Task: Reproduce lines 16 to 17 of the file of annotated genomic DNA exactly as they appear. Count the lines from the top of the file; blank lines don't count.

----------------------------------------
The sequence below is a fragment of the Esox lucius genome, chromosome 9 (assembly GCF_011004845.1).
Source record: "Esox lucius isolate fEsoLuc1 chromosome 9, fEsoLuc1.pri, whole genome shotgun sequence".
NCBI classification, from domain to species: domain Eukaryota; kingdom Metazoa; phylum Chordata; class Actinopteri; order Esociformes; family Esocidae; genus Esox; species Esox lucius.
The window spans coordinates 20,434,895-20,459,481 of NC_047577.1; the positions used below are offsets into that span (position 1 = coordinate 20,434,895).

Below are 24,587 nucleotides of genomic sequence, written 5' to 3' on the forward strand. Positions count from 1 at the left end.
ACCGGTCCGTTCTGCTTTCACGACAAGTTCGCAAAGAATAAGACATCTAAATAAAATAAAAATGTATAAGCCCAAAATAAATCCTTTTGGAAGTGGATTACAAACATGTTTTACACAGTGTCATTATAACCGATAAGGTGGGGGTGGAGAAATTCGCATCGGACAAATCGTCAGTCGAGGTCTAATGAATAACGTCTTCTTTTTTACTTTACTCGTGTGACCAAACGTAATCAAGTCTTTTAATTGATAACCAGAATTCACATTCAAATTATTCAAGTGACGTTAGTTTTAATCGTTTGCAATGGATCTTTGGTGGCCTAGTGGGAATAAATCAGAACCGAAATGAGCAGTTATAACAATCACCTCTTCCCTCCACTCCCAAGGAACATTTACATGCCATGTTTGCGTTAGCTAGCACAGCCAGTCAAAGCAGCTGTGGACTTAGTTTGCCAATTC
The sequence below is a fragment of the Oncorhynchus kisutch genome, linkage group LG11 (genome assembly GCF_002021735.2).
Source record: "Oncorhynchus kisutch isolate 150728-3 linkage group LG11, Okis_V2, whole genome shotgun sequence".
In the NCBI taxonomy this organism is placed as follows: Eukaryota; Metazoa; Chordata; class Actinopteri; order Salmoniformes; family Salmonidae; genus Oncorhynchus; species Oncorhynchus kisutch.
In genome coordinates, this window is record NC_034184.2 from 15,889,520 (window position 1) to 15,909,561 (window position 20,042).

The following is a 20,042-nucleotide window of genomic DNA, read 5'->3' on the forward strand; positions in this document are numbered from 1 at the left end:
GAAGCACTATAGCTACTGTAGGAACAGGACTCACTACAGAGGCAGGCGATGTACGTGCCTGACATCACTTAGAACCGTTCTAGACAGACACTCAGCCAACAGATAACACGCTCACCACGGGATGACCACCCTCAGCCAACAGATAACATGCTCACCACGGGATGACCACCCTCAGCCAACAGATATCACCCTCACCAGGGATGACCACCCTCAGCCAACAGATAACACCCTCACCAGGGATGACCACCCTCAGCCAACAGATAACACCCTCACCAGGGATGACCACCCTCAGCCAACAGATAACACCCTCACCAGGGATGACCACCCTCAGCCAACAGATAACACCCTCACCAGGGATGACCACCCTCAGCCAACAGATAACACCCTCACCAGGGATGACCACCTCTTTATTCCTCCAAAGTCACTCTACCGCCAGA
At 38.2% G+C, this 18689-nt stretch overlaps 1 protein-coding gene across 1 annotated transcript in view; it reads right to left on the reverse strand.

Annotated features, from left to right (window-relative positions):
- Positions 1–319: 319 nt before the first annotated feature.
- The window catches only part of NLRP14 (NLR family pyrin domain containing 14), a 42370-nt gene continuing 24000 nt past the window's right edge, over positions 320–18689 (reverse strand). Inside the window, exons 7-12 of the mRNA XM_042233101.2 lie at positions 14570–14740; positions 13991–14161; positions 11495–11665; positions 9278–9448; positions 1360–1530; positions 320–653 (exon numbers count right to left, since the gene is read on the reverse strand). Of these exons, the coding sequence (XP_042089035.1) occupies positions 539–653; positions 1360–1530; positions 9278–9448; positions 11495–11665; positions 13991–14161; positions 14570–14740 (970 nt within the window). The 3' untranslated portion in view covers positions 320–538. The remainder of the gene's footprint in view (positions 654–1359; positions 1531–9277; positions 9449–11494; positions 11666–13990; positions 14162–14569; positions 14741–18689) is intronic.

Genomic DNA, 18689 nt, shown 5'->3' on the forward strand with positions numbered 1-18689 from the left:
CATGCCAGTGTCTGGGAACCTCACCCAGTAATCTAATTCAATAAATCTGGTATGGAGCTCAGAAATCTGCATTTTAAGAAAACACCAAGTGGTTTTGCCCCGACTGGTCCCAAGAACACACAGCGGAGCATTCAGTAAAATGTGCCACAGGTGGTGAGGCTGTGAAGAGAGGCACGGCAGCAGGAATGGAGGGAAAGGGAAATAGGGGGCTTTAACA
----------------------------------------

- The window catches only part of NLRP14 (NLR family pyrin domain containing 14), a 42370-nt gene continuing 24000 nt past the window's right edge, over positions 320–18689 (reverse strand). Inside the window, exons 7-12 of the mRNA XM_042233101.2 lie at positions 14570–14740; positions 13991–14161; positions 11495–11665; positions 9278–9448; positions 1360–1530; positions 320–653 (exon numbers count right to left, since the gene is read on the reverse strand). Of these exons, the coding sequence (XP_042089035.1) occupies positions 539–653; positions 1360–1530; positions 9278–9448; positions 11495–11665; positions 13991–14161; positions 14570–14740 (970 nt within the window). The 3' untranslated portion in view covers positions 320–538. The remainder of the gene's footprint in view (positions 654–1359; positions 1531–9277; positions 9449–11494; positions 11666–13990; positions 14162–14569; positions 14741–18689) is intronic.

Genomic DNA, 18689 nt, shown 5'->3' on the forward strand with positions numbered 1-18689 from the left: